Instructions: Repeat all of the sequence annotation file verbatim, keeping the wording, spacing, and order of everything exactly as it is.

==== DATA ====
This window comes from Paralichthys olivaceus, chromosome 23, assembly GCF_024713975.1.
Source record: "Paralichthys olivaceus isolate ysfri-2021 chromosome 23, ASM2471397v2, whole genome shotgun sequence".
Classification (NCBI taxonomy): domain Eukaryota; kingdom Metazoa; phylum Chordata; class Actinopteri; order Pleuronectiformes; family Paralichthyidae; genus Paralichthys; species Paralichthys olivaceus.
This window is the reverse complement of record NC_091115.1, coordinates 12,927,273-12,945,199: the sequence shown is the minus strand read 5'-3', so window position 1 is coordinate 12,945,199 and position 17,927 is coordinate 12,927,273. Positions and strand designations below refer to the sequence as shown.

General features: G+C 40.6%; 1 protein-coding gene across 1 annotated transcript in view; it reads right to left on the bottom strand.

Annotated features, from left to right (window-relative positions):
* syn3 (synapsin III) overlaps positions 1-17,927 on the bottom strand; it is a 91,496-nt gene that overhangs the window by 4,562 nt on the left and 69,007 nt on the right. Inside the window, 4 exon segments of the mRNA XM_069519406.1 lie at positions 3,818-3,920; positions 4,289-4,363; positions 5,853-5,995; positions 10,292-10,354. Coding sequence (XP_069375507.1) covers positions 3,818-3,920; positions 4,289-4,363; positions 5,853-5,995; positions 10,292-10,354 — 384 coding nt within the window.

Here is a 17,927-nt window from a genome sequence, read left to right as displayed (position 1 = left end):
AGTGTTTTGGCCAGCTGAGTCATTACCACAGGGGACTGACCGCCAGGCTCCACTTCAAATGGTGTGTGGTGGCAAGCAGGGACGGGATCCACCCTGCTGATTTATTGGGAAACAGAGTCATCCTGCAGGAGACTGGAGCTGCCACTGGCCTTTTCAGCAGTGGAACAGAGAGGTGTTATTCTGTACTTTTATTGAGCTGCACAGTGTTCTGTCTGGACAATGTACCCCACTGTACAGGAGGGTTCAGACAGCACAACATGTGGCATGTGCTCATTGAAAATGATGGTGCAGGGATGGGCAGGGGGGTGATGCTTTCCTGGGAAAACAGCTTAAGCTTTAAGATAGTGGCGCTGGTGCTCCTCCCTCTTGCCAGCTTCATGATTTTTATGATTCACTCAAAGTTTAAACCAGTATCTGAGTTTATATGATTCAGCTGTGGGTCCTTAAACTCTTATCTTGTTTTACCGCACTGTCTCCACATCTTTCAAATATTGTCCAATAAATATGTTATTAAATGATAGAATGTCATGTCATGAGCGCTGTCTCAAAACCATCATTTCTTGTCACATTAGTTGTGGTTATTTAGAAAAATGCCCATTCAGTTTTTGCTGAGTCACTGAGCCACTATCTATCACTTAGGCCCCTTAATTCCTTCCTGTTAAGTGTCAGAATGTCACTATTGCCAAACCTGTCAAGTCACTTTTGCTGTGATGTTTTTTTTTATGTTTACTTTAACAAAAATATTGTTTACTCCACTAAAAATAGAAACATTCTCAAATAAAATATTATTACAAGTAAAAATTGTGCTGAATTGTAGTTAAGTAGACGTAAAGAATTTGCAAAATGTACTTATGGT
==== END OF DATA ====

This window comes from Paralichthys olivaceus, chromosome 23, assembly GCF_024713975.1.
Source record: "Paralichthys olivaceus isolate ysfri-2021 chromosome 23, ASM2471397v2, whole genome shotgun sequence".
Classification (NCBI taxonomy): domain Eukaryota; kingdom Metazoa; phylum Chordata; class Actinopteri; order Pleuronectiformes; family Paralichthyidae; genus Paralichthys; species Paralichthys olivaceus.
This window is the reverse complement of record NC_091115.1, coordinates 12,927,273-12,945,199: the sequence shown is the minus strand read 5'-3', so window position 1 is coordinate 12,945,199 and position 17,927 is coordinate 12,927,273. Positions and strand designations below refer to the sequence as shown.

General features: G+C 40.6%; 1 protein-coding gene across 1 annotated transcript in view; it reads right to left on the bottom strand.

Annotated features, from left to right (window-relative positions):
* syn3 (synapsin III) overlaps positions 1-17,927 on the bottom strand; it is a 91,496-nt gene that overhangs the window by 4,562 nt on the left and 69,007 nt on the right. Inside the window, 4 exon segments of the mRNA XM_069519406.1 lie at positions 3,818-3,920; positions 4,289-4,363; positions 5,853-5,995; positions 10,292-10,354. Coding sequence (XP_069375507.1) covers positions 3,818-3,920; positions 4,289-4,363; positions 5,853-5,995; positions 10,292-10,354 — 384 coding nt within the window.

Here is a 17,927-nt window from a genome sequence, read left to right as displayed (position 1 = left end):
AGTGTTTTGGCCAGCTGAGTCATTACCACAGGGGACTGACCGCCAGGCTCCACTTCAAATGGTGTGTGGTGGCAAGCAGGGACGGGATCCACCCTGCTGATTTATTGGGAAACAGAGTCATCCTGCAGGAGACTGGAGCTGCCACTGGCCTTTTCAGCAGTGGAACAGAGAGGTGTTATTCTGTACTTTTATTGAGCTGCACAGTGTTCTGTCTGGACAATGTACCCCACTGTACAGGAGGGTTCAGACAGCACAACATGTGGCATGTGCTCATTGAAAATGATGGTGCAGGGATGGGCAGGGGGGTGATGCTTTCCTGGGAAAACAGCTTAAGCTTTAAGATAGTGGCGCTGGTGCTCCTCCCTCTTGCCAGCTTCATGATTTTTATGATTCACTCAAAGTTTAAACCAGTATCTGAGTTTATATGATTCAGCTGTGGGTCCTTAAACTCTTATCTTGTTTTACCGCACTGTCTCCACATCTTTCAAATATTGTCCAATAAATATGTTATTAAATGATAGAATGTCATGTCATGAGCGCTGTCTCAAAACCATCATTTCTTGTCACATTAGTTGTGGTTATTTAGAAAAATGCCCATTCAGTTTTTGCTGAGTCACTGAGCCACTATCTATCACTTAGGCCCCTTAATTCCTTCCTGTTAAGTGTCAGAATGTCACTATTGCCAAACCTGTCAAGTCACTTTTGCTGTGATGTTTTTTTTTATGTTTACTTTAACAAAAATATTGTTTACTCCACTAAAAATAGAAACATTCTCAAATAAAATATTATTACAAGTAAAAATTGTGCTGAATTGTAGTTAAGTAGACGTAAAGAATTTGCAAAATGTACTTATGGT